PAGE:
The voices of the exegesis
Hamilton, Jillian G. (2011) The voices of the exegesis. In Ken, Friedman & Justice, Lorain (Eds.) Practice, Knowledge, Vision : Doctoral Education in Design, Hong Kong Polytechnic University, School of Design, Hong Kong Polytechnic University, Hong Kong.
In a recent journal article, Luke Jaaniste and I identified an emergent model of exegesis. From a content analysis of submitted exegeses within a local archive, we identified an approach that is quite different from the traditional thesis, but is also distinct from previously identified forms of exegesis, which Milech and Schilo have described as a ‘context model’ (which assumes the voice of academic objectivity and provides an historical or theoretical context for the creative practice) and a ‘commentary’ model’ (which takes the form of a first person reflection on the challenges, insights and achievements of the practice). The model we identified combines these dichotomous forms and assumes a dual orientation–looking outwards to the established field of research, exemplars and theories, and inwards to the methodologies, processes and outcomes of the practice.
We went on to argue that this ‘connective’ exegesis offers clear benefits to the researcher in connecting the practice to an established field while allowing the researcher to demonstrate how the methods have led to outcomes that advance the field in some way. And, while it helps the candidate to articulate objective claims for research innovation, it enables them to retain a voiced, personal relationship with their practice. However, it also poses considerable complexities and challenges in the writing. It requires a reconciliation of multi-perspectival subject positions: the disinterested perspective and academic objectivity of an observer/ethnographer/analyst/theorist at times and the invested perspective of the practitioner/ producer at others. The author must also contend with a range of writing styles, speech genres and voices: from the formal, polemical voice of the theorist to the personal, questioning and sometimes emotive voice of reflexivity. Moreover, the connective exegesis requires the researcher to synthesize various perspectives, subject positions, writing styles, and voices into a unified and coherent text.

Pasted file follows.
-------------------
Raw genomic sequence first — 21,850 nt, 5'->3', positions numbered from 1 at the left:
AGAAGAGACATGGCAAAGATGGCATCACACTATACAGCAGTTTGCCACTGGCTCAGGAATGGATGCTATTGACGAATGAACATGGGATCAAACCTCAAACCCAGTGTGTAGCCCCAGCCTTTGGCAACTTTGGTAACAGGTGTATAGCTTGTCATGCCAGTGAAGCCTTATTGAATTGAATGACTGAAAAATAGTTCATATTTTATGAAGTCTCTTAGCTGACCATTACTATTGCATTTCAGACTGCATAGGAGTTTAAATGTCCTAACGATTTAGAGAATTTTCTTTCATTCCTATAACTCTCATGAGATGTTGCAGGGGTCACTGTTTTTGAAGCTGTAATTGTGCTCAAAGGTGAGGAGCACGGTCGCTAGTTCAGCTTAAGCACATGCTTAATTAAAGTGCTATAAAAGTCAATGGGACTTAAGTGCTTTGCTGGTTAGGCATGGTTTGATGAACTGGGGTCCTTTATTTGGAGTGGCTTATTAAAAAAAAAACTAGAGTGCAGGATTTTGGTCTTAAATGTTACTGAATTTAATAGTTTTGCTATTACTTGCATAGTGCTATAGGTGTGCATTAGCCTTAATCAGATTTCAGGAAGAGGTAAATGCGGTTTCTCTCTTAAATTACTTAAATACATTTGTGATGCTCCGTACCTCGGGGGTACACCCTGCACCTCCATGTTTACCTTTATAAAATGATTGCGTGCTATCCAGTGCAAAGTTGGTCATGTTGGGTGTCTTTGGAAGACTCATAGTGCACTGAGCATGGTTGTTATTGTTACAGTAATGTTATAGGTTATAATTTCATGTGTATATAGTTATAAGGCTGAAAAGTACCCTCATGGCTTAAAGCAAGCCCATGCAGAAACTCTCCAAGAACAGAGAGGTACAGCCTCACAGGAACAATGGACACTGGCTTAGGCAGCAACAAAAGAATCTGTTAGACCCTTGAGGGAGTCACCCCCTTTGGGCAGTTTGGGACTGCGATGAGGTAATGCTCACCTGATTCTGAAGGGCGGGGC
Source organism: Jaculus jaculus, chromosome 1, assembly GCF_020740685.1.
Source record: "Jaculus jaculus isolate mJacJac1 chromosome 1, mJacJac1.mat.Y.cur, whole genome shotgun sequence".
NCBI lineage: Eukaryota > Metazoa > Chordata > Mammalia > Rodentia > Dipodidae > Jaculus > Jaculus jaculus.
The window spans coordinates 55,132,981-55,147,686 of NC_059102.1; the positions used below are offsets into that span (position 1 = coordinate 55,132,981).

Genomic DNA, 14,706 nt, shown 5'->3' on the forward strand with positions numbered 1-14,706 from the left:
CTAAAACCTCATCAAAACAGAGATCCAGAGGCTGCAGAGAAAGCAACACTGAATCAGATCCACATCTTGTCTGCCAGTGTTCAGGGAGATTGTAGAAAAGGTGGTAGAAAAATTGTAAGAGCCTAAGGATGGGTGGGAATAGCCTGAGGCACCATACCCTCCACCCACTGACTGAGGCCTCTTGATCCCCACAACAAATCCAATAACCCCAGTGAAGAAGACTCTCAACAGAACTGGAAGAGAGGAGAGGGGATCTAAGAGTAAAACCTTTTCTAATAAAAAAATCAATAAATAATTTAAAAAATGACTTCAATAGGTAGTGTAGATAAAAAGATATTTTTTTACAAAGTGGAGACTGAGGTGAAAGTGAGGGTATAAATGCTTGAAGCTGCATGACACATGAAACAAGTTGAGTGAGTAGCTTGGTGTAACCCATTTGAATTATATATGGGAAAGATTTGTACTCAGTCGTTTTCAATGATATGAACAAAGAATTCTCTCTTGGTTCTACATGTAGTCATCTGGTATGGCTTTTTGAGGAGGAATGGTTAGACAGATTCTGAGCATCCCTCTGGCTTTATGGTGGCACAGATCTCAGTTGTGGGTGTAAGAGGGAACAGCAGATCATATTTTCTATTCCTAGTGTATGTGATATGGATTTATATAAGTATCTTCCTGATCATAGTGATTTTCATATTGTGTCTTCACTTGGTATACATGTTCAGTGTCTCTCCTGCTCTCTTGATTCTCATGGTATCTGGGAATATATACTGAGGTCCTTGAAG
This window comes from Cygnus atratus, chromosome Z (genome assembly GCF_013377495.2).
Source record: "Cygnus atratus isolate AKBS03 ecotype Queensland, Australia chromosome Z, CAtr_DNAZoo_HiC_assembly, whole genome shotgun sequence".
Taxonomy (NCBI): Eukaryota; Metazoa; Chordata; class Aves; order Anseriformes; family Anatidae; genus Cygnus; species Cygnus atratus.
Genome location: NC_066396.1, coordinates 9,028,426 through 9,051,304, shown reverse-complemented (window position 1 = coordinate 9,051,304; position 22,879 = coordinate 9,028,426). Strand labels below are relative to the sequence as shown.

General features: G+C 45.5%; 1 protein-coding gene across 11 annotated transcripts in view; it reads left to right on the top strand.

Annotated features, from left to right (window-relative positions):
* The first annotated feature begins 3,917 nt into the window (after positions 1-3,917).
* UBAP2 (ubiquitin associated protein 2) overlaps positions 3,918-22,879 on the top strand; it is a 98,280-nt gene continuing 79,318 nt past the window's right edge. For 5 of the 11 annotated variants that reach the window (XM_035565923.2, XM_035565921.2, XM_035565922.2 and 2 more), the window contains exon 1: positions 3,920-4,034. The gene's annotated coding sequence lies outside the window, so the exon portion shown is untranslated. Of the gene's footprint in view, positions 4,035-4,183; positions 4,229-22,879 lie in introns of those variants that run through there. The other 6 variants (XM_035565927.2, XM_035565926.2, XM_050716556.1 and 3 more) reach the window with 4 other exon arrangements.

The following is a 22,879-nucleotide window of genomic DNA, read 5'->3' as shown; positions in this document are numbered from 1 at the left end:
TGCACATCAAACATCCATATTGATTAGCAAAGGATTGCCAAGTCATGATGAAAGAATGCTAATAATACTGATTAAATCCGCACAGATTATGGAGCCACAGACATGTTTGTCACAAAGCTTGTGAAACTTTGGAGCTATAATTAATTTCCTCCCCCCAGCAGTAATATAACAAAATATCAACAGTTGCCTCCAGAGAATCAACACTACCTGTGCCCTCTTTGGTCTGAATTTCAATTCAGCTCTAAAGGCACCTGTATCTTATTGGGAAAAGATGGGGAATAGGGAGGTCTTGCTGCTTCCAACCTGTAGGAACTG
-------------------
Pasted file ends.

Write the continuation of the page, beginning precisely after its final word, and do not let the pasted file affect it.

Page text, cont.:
In this paper I consider strategies for writing a hybrid, connective exegesis. I first ground the discussion on polyvocality and alternate textual structures through reference to recent discussions in philosophy and critical theory, and point to examples of emergent approaches to texts and practices in related fields. I then return to the collection of archived exegeses to investigate the strategies that postgraduate candidates have adopted to resolve the problems that arise from a polyvocal, connective exegesis.
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|Item Type:||Conference Paper|
|Keywords:||exegesis, polyvocality, polythesis, practice led research, problem based research, PhD, writing|
|Subjects:||Australian and New Zealand Standard Research Classification > BUILT ENVIRONMENT AND DESIGN (120000) > DESIGN PRACTICE AND MANAGEMENT (120300) > Design Innovation (120302)
Australian and New Zealand Standard Research Classification > STUDIES IN CREATIVE ARTS AND WRITING (190000) > OTHER STUDIES IN CREATIVE ARTS AND WRITING (190999) > Studies in the Creative Arts and Writing not elsewhere classified (199999)
|Divisions:||Past > Disciplines > Art & Design
Current > QUT Faculties and Divisions > Creative Industries Faculty
|Copyright Owner:||Copyright 2011 [please consult the authors]|
|Deposited On:||29 May 2011 22:51|
|Last Modified:||21 Mar 2012 16:53|
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